As we have already seen, John Z DeLorean didn’t play by the rules – and was prepared to think unconventionally in order to realize his dream of getting his gullwing sports car into production. However, choosing Northern Ireland to build his car was either the act of a genius – or commercial suicide.
When DMCL in the UK was set-up in October 1978, it was effectively a start-up operation, and the prototype had been underdeveloped.To accelerate the DMC-12’s move to production, the engineering programme at Hethel had been run simultaneously with endurance testing at the company HQ in Coventry; at a time when parallel development programmes had yet to become commonplace in the industry.
In setting up car production in Northern Ireland (as opposed to Puerto Rico), new supply deals with a myriad of component suppliers in the West Midlands needed to be set-up. This placed untold pressures on the UK management team – and that wasn’t even accounting for the demands placed on it by setting up the green-field factory in strife-torn Northern Ireland.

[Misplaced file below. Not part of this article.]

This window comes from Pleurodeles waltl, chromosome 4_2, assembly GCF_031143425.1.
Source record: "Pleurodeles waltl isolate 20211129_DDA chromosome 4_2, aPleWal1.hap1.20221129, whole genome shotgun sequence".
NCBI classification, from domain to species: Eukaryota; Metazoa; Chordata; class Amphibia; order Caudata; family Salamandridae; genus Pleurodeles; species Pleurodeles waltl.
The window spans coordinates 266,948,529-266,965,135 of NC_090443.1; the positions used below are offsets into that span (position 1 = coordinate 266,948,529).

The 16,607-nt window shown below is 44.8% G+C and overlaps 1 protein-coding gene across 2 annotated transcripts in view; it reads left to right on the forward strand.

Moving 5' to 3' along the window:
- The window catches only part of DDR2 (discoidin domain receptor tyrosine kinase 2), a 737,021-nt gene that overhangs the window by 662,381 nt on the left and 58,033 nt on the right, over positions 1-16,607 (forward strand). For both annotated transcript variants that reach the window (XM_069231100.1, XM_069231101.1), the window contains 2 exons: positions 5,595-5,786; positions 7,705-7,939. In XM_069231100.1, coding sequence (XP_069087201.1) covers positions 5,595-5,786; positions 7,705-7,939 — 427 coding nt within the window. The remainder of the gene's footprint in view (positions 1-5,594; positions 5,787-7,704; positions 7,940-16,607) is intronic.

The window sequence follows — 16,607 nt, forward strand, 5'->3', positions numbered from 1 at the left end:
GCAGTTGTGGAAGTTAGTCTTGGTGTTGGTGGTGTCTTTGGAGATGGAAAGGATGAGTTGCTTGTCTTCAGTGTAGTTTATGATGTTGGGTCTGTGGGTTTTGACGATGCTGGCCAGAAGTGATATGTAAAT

Based in Dunmurry, near the Catholic Twinbrook Estate, the factory was perfectly placed to deal with the region’s rampant unemployment (it was as high as 50% in the Catholic areas). The factory was equidistant between large Catholic and Protestant estates. However, the work force wasn’t skilled, and would need training, and there simply wasn’t the industry infrastructure in place for a rapid build-up to production.
The workforce – a mixture of Protestant and Catholic – got on with the job and built the cars, proudly leaving religion at the factory gates. As for the cars – they were an object lesson in streamlined production methods. All of the components were brought in from outside suppliers apart from the fiberglass floorplan. This just-in-time construction also predicted subsequent industry practice.